By Bailey Kozalla and Sydney Kightlinger, sports editor and editor in chief
The chant “We’re glad … you are … a Saegertown Panther” echoed through the Saegertown Junior-Senior High School auditorium at the kickoff of “Shawn Morelli Day” on Thursday.
A full day of activities took place to welcome home and celebrate the 1994 Saegertown graduate who recently won two gold medals for cycling at the Paralympics in Rio.
Morelli continued her education at Penn State and Webster universities in 1998 and 2001. After receiving her master’s degree, she became an engineer officer in the U.S. Army. During her time in the military, she enjoyed the camaraderie that came with serving her country.
“You just meet people who will always have your back no matter what,” Morelli said.
While serving in Afghanistan in 2007, Morelli was injured by an improvised explosive device. She suffered neck and nerve damage, traumatic brain injury and permanent blindness in her left eye. Morelli started cycling as part of a rehab program in 2009 and now has a total of six world championship cycling medals as well as the two golds she won in Rio in September.
Morelli’s story is a story of hope.
“Life is going to throw you a bunch of curveballs, and you may be on this one path to reach this one goal, and then all of a sudden, you go through this massive life-changing event,” she said. “When you hit that event, you have to face the fact that your life has changed. You have to make a decision and move towards a new dream and not let anything stop you.”
To stress the importance of that message, Morelli donated her first world championship jersey to the school. It will be displayed in a showcase at the school.
Keeping with the theme of overcoming obstacles, during English classes earlier in the week, all students wrote about obstacles they had overcome or were working to overcome.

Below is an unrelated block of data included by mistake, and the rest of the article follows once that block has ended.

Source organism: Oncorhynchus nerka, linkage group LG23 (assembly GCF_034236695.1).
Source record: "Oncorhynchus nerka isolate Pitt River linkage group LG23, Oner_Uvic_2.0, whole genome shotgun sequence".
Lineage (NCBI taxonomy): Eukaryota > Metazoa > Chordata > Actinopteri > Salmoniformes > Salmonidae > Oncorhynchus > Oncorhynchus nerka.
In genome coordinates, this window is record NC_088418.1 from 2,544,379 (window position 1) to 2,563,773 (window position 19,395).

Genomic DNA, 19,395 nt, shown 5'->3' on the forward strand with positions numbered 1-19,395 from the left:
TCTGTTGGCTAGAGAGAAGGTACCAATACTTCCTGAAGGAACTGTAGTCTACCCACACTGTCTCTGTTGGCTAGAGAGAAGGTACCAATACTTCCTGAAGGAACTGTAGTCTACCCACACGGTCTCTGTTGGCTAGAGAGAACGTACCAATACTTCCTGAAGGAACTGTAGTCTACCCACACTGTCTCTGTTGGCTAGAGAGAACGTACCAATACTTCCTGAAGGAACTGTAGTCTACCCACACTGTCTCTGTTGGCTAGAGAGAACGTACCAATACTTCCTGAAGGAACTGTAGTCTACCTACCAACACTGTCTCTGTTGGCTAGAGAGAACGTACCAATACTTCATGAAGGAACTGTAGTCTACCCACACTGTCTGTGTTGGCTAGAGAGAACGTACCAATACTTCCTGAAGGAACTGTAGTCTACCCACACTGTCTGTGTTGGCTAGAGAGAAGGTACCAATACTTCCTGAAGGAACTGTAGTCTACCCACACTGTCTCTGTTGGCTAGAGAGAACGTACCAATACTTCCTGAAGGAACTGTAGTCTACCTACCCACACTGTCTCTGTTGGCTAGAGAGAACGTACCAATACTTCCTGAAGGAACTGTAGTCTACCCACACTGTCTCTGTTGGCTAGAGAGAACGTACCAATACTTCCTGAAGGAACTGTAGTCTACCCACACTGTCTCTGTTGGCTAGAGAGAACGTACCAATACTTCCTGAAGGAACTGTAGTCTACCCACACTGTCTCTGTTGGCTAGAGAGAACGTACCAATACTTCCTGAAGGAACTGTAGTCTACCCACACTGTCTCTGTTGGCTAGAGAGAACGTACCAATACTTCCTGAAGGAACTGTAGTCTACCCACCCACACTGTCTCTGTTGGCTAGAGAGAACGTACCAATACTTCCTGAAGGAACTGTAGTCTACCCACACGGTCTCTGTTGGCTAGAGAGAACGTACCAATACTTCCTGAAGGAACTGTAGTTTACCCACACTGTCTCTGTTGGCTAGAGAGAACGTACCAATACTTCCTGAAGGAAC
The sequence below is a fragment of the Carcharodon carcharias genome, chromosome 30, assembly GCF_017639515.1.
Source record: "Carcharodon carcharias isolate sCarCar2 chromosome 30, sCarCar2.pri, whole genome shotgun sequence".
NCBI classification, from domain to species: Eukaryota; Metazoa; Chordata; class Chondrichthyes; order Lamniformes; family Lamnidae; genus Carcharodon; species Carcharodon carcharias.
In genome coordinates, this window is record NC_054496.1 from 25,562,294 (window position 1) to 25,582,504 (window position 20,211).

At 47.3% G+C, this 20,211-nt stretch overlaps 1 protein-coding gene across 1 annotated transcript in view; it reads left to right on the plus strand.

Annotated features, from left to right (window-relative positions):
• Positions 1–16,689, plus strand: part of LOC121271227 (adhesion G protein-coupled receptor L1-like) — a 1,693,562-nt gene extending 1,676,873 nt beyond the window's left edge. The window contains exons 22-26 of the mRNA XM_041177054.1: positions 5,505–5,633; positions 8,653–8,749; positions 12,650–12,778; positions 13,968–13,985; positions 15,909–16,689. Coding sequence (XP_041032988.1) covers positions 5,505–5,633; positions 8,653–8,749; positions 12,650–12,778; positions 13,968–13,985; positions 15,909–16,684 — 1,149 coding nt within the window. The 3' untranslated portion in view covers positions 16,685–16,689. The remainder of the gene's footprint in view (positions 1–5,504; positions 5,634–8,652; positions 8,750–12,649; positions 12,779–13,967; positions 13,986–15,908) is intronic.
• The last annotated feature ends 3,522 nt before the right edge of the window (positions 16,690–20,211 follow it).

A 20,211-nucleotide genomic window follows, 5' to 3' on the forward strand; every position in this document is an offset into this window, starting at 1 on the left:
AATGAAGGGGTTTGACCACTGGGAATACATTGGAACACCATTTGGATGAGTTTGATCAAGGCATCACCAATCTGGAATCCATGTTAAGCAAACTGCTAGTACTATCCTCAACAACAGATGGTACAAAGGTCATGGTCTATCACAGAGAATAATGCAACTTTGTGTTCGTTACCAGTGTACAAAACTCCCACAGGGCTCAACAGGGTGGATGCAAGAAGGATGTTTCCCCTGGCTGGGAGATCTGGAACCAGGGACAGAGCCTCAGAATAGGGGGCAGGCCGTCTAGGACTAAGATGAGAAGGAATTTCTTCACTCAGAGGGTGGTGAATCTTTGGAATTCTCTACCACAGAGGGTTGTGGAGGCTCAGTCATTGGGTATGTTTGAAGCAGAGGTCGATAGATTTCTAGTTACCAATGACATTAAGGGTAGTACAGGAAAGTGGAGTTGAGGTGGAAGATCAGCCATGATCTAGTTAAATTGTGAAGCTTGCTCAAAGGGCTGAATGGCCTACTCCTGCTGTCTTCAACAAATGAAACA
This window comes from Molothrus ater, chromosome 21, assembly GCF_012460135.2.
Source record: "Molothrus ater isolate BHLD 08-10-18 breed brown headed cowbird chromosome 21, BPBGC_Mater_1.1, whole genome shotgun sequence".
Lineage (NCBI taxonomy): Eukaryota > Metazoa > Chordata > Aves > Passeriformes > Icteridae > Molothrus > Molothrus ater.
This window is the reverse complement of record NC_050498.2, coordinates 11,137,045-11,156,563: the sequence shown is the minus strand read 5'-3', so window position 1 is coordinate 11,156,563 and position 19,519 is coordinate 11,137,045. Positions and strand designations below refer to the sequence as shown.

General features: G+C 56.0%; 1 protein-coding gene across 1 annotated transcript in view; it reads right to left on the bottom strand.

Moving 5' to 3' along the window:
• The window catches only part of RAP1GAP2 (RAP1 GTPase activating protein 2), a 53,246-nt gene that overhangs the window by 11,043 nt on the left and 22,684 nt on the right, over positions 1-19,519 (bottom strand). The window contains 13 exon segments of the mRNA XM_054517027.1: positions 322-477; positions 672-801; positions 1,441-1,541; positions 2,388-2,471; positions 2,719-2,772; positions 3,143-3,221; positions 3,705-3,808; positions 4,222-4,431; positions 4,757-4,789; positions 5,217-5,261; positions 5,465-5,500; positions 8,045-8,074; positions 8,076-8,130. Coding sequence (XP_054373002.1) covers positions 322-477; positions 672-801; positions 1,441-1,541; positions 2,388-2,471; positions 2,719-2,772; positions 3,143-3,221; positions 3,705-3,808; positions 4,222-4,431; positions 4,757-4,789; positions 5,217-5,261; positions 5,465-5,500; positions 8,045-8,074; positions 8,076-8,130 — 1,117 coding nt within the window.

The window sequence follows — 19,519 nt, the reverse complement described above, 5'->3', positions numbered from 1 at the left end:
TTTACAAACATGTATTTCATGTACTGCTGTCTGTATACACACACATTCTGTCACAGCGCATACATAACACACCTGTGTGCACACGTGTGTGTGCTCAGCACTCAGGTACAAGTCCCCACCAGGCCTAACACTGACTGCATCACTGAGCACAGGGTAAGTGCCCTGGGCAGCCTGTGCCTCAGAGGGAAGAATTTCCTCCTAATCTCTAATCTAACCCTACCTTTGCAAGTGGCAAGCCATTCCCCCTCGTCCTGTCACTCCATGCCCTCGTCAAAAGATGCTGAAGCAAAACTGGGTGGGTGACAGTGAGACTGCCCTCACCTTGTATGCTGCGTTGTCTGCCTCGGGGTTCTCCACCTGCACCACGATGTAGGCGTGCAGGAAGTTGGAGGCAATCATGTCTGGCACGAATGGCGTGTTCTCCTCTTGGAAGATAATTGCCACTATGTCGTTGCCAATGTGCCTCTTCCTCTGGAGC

Thirty students were selected by teachers to join Morelli and principal Tom Baker on stage. They received shirts with the motto: “You wish … you were … a Saegertown Panther” and that’s when the cheering started.
With Baker leading them, students and staff cheered Morelli, each other and their community.
“It was a great moment to be a Panther,” said Stacey Hetrick, journalism adviser. “Seeing those kids up on the stage with Shawn and Mr. Baker just gave me chills.”
Morelli also visited Saegertown Elementary School, where the students chanted “USA” to welcome her into the the gym.
She spoke briefly with students, answered questions, shook hands and gave kids the opportunity to see her gold medals.
After the assembly, Morelli spent the day touring the school and visiting with anatomy and biomedical engineering classes discussing her injuries, how she dealt with them, and the composition and functions of her bike. Her road bicycle is specifically designed to allow her to compete with full control of the gears on her left side and is custom made for her body.
She also attended a press conference hosted by the staff of The Panther Press, Saegertown’s student newspaper.
She shared what it was like to be honored at the White House after the wins in Rio. “You’re standing in the Blue Room, on the exact spot where President (Barack) Obama shakes hands with all those leaders from around the world,” said Morelli. “It’s pretty cool.”
“You don’t get an opportunity that often to have an Olympic champion visit the school where you are the principal,” said Baker. “It was an honor to have her here, and the door will always be open for her. She’s quite an inspiration.”
Throughout the day, Morelli challenged the students to create family from their school community.
“Are you willing to step out of the ‘in-group’ and bring people in to create a real student body family where you feel safe and supported when you walk in the doors to school?” she said.
Morelli added, “I don’t ever want to give up on myself or anything I am doing. It’s so easy (for me or anyone else) to say ‘I’m done.’ Life is full of dreams, and we want to achieve them, and everyone does. I refuse to give up.”
This story was originally published in The Meadville Tribune on Nov. 4, 2016.